Wednesday, May 30, 2007

Christians fleeing Lebanon

In the June issue of Christianity Today, David Aikman, a former senior correspondent for Time and regular columnist for CT, writes about the coming exodus of Lebanese Christians. The article is not online, but here is some of what Aikman had to say:
A little noticed but sad news item appeared in London's Daily Telegraph this past March. The report, based on secret Lebanese government information, said nearly half of the country's Maronite Christian community (22 percent of Lebanon's 3.8 million people) want to leave the country. Of these, 100,000 have already requested immigrant visas.

Since Israel's war last July with Hezbollah (a Shi'a Islamic militant organization), the trickle of Lebanese Christians fleeing the country has become a steady stream. Lebanon, once considered the Switzerland of the Middle East and the only Arabic-speaking country that ever had a Christian majority, is slowly bleeding to death.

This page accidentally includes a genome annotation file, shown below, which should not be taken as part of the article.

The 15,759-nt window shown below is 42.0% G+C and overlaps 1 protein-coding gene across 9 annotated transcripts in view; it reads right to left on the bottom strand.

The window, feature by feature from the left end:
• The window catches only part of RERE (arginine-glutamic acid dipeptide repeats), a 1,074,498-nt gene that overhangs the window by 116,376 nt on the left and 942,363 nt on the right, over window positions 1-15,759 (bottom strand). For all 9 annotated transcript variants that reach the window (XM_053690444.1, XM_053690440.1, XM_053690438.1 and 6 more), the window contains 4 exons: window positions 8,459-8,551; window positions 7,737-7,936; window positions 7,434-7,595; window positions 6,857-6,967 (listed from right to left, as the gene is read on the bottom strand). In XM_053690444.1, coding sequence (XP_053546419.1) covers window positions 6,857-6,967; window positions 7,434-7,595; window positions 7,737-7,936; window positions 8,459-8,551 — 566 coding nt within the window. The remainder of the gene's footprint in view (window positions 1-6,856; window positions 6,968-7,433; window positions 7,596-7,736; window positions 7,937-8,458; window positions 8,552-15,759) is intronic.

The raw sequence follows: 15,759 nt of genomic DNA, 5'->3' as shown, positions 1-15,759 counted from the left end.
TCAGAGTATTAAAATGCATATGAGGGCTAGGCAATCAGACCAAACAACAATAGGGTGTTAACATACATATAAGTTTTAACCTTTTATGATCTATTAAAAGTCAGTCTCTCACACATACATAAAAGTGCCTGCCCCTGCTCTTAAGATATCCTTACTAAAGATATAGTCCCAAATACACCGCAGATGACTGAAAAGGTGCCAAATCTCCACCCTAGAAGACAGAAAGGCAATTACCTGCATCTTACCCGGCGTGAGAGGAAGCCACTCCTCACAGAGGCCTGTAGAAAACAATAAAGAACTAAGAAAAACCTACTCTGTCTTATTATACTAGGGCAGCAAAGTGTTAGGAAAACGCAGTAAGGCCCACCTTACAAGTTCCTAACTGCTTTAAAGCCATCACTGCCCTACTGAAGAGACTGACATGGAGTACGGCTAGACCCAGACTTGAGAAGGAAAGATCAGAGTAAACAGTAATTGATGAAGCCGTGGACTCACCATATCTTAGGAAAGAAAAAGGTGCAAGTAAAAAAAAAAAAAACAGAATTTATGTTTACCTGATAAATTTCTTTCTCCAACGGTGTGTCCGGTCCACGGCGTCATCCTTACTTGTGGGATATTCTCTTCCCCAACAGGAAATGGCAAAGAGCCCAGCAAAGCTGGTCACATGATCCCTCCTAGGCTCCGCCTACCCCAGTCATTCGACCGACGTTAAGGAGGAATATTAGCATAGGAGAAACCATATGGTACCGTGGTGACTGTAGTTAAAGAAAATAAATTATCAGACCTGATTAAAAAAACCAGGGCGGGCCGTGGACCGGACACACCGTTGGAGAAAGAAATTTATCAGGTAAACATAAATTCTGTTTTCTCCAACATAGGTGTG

Lebanon, which was ripped by civil war for 15 years ending in 1990, was a great experiment in Muslim-Christian co-governance, though the country has had no better relations with Israel than the Jewish state's other neighbors.

Changing the tune of this post, I have a short piece in the same CT about Evel Knievel taking possibly his final great leap -- this one of faith.

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